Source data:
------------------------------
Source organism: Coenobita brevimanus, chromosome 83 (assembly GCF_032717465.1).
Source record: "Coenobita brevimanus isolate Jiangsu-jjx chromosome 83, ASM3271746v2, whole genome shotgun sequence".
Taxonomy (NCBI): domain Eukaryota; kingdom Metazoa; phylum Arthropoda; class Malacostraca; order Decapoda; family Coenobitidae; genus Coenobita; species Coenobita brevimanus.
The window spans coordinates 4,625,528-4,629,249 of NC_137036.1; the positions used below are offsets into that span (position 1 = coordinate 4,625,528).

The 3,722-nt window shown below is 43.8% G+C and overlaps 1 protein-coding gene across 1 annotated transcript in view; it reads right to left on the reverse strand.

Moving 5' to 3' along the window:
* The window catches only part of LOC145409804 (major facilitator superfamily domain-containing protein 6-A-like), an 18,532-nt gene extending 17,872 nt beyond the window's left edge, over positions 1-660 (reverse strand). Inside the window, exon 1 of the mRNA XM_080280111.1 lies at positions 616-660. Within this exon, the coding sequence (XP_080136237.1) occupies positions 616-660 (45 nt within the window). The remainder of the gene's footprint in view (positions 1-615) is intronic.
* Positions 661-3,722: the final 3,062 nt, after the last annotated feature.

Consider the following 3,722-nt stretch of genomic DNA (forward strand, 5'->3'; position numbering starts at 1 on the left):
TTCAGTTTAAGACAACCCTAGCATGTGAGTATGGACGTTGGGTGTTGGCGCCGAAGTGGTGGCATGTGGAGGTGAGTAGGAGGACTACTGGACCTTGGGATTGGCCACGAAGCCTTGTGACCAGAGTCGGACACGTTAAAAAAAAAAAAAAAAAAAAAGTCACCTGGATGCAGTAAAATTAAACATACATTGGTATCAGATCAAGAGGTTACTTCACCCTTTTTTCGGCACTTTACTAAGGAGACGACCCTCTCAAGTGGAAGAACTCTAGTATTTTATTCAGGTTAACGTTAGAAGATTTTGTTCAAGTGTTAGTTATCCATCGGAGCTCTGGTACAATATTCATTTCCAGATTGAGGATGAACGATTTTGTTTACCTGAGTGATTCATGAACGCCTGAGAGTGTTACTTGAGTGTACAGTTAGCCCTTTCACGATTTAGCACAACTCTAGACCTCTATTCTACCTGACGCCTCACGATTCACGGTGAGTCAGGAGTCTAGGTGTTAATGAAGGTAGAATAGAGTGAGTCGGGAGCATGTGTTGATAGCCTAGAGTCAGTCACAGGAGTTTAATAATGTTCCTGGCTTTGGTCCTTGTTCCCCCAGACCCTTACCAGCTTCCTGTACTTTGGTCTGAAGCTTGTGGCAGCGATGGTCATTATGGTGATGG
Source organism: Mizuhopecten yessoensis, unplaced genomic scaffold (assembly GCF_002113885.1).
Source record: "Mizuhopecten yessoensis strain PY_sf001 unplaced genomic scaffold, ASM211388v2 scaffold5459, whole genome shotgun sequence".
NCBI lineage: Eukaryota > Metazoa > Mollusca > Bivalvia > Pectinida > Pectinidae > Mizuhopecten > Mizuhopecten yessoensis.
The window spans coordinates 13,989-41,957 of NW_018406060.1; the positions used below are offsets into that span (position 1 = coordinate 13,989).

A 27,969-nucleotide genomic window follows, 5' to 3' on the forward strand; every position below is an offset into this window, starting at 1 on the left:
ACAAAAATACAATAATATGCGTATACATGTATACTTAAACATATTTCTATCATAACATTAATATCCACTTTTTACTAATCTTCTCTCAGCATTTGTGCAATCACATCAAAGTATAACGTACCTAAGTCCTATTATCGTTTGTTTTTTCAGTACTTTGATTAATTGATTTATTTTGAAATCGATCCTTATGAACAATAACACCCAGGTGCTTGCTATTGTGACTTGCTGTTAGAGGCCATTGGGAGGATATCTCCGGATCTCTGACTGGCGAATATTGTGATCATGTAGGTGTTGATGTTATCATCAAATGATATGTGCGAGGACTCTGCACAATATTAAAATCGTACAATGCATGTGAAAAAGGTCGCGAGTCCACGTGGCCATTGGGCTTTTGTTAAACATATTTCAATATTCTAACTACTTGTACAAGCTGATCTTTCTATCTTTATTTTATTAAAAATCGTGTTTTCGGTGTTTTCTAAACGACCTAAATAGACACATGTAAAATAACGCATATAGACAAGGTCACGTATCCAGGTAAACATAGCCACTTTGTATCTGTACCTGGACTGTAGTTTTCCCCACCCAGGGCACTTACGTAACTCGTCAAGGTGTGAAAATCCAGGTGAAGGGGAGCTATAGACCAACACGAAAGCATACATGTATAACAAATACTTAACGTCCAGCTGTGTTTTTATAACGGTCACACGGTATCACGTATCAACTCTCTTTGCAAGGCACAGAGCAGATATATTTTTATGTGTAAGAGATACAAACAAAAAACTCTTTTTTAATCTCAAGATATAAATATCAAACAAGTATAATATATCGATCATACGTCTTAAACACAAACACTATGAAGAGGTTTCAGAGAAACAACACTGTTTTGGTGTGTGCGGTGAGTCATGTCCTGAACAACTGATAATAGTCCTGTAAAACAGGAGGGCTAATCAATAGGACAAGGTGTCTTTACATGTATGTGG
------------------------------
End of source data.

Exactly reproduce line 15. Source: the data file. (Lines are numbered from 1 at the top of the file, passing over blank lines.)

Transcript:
A 27,969-nucleotide genomic window follows, 5' to 3' on the forward strand; every position below is an offset into this window, starting at 1 on the left: